LITTLE ROCK, Ark. -- Arkansans are encouraged to take steps now in order to mitigate possible earthquake property damage, officials from the Department of Homeland Security's Federal Emergency Management Agency (FEMA) and the Arkansas Department of Emergency Management (ADEM) announced today.
Because of the activity level of the New Madrid Seismic Zone, the United States Geological Survey considers Arkansas as a state with a High Earthquake Risk. Due to the general unpredictability of earthquakes, it is best to stress the importance of planning ahead.
By identifying potential hazards ahead of time, along with advance planning, homeowners and renters can reduce the dangers of serious injury or loss of life from an earthquake and minimize damage to their property. Furthermore, following local seismic building standards when remodeling or building a new home will help to reduce an earthquake's impact. Here are some basic suggestions to minimize damage to property during seismic events:
Check for Hazards in the Home
- Fasten shelves securely to walls.
- Place large or heavy objects on lower shelves.
- Store breakable items such as bottled foods, glass, and china in low, closed cabinets with latches.
- Hang heavy items such as pictures and mirrors away from beds, couches, and anywhere people sit.
- Brace overhead light fixtures.
- Repair defective electrical wiring and leaky gas connections. These are potential fire risks.
- Secure a water heater by strapping it to the wall studs and bolting it to the floor.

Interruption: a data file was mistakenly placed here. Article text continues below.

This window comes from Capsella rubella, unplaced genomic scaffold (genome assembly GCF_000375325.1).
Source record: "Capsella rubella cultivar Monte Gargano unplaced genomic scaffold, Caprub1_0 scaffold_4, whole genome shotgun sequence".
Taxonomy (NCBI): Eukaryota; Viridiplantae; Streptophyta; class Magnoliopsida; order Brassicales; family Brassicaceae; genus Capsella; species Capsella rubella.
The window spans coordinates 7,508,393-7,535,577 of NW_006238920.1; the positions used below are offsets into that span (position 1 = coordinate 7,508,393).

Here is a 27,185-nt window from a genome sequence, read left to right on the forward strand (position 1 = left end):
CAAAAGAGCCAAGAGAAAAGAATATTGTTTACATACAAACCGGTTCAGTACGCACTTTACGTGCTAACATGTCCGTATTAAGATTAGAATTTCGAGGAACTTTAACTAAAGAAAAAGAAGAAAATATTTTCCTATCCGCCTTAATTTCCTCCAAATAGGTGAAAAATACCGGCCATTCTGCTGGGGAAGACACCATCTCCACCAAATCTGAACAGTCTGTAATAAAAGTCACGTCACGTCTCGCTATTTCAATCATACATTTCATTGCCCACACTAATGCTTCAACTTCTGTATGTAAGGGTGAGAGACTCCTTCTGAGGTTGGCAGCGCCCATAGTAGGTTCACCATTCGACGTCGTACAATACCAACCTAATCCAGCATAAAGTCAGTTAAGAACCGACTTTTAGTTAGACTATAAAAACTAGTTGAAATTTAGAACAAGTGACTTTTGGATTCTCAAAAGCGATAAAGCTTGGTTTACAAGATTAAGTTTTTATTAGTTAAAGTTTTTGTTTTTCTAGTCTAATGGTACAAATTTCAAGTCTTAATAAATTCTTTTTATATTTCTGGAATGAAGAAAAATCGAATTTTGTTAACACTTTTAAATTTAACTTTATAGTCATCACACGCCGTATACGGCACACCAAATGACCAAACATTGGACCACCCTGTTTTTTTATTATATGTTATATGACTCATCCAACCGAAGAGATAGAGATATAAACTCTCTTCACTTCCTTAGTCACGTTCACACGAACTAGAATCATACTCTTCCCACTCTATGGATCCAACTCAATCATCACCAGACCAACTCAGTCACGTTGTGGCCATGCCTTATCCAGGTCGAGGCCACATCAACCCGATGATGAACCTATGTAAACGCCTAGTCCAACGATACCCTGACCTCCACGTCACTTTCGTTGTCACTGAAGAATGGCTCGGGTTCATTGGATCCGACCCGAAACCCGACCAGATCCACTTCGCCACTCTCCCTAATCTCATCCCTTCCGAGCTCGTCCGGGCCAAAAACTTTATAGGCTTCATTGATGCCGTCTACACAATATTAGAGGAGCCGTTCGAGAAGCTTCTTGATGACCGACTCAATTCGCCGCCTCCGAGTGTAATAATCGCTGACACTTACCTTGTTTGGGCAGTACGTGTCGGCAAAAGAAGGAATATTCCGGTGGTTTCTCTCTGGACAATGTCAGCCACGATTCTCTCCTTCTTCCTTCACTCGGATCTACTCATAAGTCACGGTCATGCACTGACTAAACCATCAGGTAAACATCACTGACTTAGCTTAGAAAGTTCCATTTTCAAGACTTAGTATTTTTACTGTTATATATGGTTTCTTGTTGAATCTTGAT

- Repair any deep cracks in ceilings or foundations. Get expert advice if there are signs of structural defects.
- Store weed killers, pesticides, and flammable products securely in closed cabinets with latches and on bottom shelves in an area outside the home's living space.
Additional Ways to Plan Ahead
- Identify Safe Places Indoors and Outdoors
- Educate Yourself and Family Members
- Have Disaster Supplies on Hand
- Develop an Emergency Communication Plan
Visit the FEMA website for more information on earthquakes and personal preparedness. FEMA's recently published, Are You Ready? A Guide to Citizen Preparedness contains a chapter on what to do before, during and after an earthquake. Copies are available through the FEMA Publications warehouse 1-800-480-2520. Ask for FEMA publication H-34. It is also available on FEMA's website at http://www.fema.gov/areyouready/
FEMA manages federal response and recovery efforts following any national incident. FEMA also initiates mitigation activities, works with state and local emergency managers, and manages the National Flood Insurance Program. FEMA became part of the U.S. Department of Homeland Security on March 1, 2003.